May the Best House Win



Voiceover: Guy Porritt


Shiver for ITV1, 22 February 2010 to 24 June 2013 (130 episodes in 5 series + 1 special)

as May the Best House Win Abroad 1 to 26 October 2012 (20 episodes in 1 series)


What would Come Dine with Me be like, if instead of the participants judging each others dinner parties, they judged each others houses instead? May the Best House Win is the answer. Four owners of what they believe to be interesting homes compete to win £1000 for having the best house.

In turns, each of the four home-owners welcome the other three into their homes. After the pleasantries are out of the way, the owner must wait in the garden, and let the other three home-owners loose to explore their home. During this period, the three can voice their opinion freely (and often do) as they investigate every room in the house. Once they have finished their self-led tour, they meet up again with the home-owner, who then serves them afternoon tea and snacks. Before they leave, each of the three visiting home-owners must write on a card, in no more than a short sentence, how they feel about the house. On the reverse of the card, they must write their score out of 10. As the programme progresses, the voiceover comments on the participants and the houses, sometimes attempting a Dave Lamb-style sarcastic put-down. All of the above is repeated a further three times for the other three houses.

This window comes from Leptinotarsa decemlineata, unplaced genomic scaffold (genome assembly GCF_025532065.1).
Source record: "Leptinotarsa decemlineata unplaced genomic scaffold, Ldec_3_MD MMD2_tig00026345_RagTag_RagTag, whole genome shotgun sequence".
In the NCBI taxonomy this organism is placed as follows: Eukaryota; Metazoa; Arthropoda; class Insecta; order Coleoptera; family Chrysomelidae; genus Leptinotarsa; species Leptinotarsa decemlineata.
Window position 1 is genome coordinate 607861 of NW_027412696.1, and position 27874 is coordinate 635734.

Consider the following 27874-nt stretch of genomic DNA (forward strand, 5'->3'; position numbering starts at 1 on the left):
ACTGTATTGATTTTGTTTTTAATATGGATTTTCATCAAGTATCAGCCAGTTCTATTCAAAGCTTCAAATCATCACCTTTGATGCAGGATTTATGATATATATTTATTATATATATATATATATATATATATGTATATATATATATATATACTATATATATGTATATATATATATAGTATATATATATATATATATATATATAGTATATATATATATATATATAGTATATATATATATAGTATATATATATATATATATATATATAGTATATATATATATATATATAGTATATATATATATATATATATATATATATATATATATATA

When all four home have been visited, the home-owners return to their own homes to find four envelopes. The first three envelopes contain the cards from the other competitors, allowing each home-owner to find out what the others really thought about their home for the first time. The fourth envelope contains the results of the scoring, with the home-owner who received the highest score also finding £1000 in cash inside their envelope. And that's pretty much all there is to it. It's not such a bad programme really, but the likeness to Come Dine with Me is hard to ignore, and makes the programme feel quite derivative.

Following a ten episode pilot run, the series was picked up for a full series, which was broadcast in early 2011.

Web links

Wikipedia entry

See also

Weaver's Week review


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